Resolving wireless interference

Wireless interference can cause Wi-Fi and Bluetooth devices to disconnect or perform poorly, but you can take steps to reduce or overcome it!

The symptoms of wireless interference:

Any of these symptoms could be caused by interference affecting the Wi-Fi or Bluetooth signal:

  • Device doesn't connect or stay connected
  • Connection is slow and signal strength  is low
  • Bluetooth audio skips, stutters, cuts off, or has static or buzzing
  • Pointer movement is erratic or jumpy

So how can you reduce wireless interference?

These general steps can help achieve a cleaner, stronger wireless signal:

  • Bring your Wi-Fi device closer to your Wi-Fi router. Bring the Bluetooth devices that are connecting to each other closer together. 
  • Avoid using your wireless devices near common sources of interference, such as power cables, microwave ovens, fluorescent lights, wireless video cameras, and cordless phones.
  • Reduce the number of active devices that use the same wireless frequency band. Both Bluetooth and Wi-Fi devices use the 2.4 GHz band, but many Wi-Fi devices can use the 5 GHz band instead. If your Wi-Fi router supports both bands, it might help to connect more of your Wi-Fi devices to the 5GHz band. Some dual-band routers manage this for you automatically.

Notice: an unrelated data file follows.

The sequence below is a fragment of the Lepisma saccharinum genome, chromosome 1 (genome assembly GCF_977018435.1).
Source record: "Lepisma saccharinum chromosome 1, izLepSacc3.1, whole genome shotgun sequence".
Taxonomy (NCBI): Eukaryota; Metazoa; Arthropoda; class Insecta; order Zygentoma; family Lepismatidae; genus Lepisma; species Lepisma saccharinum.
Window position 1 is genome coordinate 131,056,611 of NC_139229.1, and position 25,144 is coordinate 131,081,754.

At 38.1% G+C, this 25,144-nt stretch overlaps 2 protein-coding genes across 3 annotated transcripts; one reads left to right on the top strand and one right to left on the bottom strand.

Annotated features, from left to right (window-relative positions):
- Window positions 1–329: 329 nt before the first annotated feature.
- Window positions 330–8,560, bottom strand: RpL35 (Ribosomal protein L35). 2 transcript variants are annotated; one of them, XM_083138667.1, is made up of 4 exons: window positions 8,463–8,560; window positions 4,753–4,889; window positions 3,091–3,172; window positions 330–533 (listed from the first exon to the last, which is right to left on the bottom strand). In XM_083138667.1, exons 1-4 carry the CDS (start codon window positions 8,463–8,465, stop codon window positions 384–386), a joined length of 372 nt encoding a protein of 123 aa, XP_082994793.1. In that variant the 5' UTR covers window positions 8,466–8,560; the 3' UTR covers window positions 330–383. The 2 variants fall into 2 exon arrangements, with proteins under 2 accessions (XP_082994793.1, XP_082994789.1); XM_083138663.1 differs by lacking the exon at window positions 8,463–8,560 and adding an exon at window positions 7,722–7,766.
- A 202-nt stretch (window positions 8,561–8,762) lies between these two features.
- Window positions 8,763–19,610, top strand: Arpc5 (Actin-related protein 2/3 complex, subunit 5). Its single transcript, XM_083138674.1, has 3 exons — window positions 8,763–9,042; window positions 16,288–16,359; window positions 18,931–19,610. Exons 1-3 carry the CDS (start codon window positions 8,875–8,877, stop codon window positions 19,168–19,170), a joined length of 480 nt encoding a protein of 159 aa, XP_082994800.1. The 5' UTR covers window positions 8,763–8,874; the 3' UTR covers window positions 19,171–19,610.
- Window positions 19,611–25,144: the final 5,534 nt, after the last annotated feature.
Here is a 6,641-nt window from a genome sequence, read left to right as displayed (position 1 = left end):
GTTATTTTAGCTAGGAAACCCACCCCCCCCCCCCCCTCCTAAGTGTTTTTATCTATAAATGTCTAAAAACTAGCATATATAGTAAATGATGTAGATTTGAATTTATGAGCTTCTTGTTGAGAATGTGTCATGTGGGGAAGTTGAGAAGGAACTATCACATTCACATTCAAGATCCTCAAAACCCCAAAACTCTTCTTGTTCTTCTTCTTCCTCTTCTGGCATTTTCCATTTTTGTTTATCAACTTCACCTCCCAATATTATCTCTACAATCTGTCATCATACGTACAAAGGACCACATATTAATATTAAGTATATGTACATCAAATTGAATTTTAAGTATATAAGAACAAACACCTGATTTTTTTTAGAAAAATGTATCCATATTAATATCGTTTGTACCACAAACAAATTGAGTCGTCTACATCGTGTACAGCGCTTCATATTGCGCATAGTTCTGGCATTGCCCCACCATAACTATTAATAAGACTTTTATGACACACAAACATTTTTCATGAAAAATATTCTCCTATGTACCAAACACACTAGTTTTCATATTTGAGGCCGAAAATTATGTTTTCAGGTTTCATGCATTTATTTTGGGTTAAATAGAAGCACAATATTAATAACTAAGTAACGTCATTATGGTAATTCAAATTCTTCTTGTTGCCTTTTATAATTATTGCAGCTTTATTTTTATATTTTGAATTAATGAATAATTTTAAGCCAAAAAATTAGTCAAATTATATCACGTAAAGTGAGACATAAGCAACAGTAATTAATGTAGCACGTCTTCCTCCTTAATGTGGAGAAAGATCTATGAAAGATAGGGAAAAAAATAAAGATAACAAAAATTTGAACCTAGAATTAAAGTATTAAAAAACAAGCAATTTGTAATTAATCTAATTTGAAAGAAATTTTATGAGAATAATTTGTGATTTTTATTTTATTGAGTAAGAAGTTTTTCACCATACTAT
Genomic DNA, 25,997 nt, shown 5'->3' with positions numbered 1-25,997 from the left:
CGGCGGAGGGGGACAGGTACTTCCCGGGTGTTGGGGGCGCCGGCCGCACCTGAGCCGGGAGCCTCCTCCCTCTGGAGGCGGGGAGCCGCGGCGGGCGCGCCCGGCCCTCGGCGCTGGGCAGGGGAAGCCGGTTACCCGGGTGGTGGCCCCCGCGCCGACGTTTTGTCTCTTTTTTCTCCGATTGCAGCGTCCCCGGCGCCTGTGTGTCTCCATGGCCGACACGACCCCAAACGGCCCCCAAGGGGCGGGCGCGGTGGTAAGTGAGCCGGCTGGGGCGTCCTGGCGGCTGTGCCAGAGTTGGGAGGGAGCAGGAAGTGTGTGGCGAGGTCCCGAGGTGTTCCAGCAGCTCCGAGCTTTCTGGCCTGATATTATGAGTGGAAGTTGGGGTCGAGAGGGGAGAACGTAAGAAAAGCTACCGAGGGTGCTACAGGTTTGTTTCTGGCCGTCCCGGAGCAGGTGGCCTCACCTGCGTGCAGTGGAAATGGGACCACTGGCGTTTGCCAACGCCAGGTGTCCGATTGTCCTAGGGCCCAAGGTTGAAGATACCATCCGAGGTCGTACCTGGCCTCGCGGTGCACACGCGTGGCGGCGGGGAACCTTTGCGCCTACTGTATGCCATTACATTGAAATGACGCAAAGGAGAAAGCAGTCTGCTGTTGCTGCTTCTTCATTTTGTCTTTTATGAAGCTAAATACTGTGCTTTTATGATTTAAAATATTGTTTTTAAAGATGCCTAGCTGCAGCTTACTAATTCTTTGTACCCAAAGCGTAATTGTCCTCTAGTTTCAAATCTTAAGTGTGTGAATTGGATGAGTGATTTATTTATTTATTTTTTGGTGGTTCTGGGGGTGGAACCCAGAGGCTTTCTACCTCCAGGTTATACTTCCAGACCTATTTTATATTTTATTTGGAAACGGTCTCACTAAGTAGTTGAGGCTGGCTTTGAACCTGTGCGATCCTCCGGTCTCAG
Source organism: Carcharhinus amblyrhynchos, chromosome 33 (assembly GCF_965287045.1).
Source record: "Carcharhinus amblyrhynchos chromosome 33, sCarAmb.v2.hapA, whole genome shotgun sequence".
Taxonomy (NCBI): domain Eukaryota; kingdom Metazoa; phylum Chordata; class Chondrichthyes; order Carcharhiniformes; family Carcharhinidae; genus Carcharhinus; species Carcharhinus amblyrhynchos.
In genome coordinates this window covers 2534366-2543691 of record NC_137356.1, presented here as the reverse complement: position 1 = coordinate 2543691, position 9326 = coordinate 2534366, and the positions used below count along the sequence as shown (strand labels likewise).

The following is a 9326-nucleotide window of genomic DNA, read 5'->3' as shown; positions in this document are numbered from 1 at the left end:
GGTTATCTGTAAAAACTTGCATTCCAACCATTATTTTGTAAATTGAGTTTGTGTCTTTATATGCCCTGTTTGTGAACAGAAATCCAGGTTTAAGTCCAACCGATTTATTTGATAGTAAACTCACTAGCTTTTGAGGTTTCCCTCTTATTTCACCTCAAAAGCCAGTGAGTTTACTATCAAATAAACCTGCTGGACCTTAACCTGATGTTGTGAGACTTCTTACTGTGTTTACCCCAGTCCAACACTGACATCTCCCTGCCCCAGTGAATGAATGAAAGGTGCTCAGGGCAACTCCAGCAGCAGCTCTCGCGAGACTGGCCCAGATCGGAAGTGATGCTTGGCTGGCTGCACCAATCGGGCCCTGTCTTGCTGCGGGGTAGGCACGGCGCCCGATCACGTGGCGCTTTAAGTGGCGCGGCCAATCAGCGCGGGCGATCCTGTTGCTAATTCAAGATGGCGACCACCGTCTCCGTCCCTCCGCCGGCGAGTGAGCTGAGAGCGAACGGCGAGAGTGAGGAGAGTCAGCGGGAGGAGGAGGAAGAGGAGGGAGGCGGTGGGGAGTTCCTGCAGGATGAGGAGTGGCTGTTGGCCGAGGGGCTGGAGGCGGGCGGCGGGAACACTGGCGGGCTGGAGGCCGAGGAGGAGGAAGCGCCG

• Configure your Wi-Fi router to use a different Wi-Fi channel, or have it scan for the channel with the least interference. Most routers perform this scan automatically on startup or when reset.

If you're using USB 3 or Thunderbolt 3 devices with your computer, you can limit their potential to interfere with nearby wireless devices:

  • Use a high-quality, shielded USB or Thunderbolt 3 cable with each device.
  • Move your USB 3 or Thunderbolt 3 devices—including any USB hubs—farther away from your wireless devices.
  • Avoid placing USB 3 or Thunderbolt 3 devices on top of your Mac Pro, Mac notebook, or Mac mini. 
  • Turn off any USB 3 devices that aren't in use.

Avoid physical obstructions in the path of your wireless signal. For example, a metal surface between your Bluetooth mouse and computer could cause the mouse to perform poorly, and a metal-reinforced concrete floor between your Wi-Fi router and Wi-Fi device could cause poor Wi-Fi performance.

  • Low interference potential: wood, glass, and many synthetic materials
  • Medium interference potential: water, bricks, marble
  • High interference potential: plaster, concrete, bulletproof glass
  • Very high interference potential: metal

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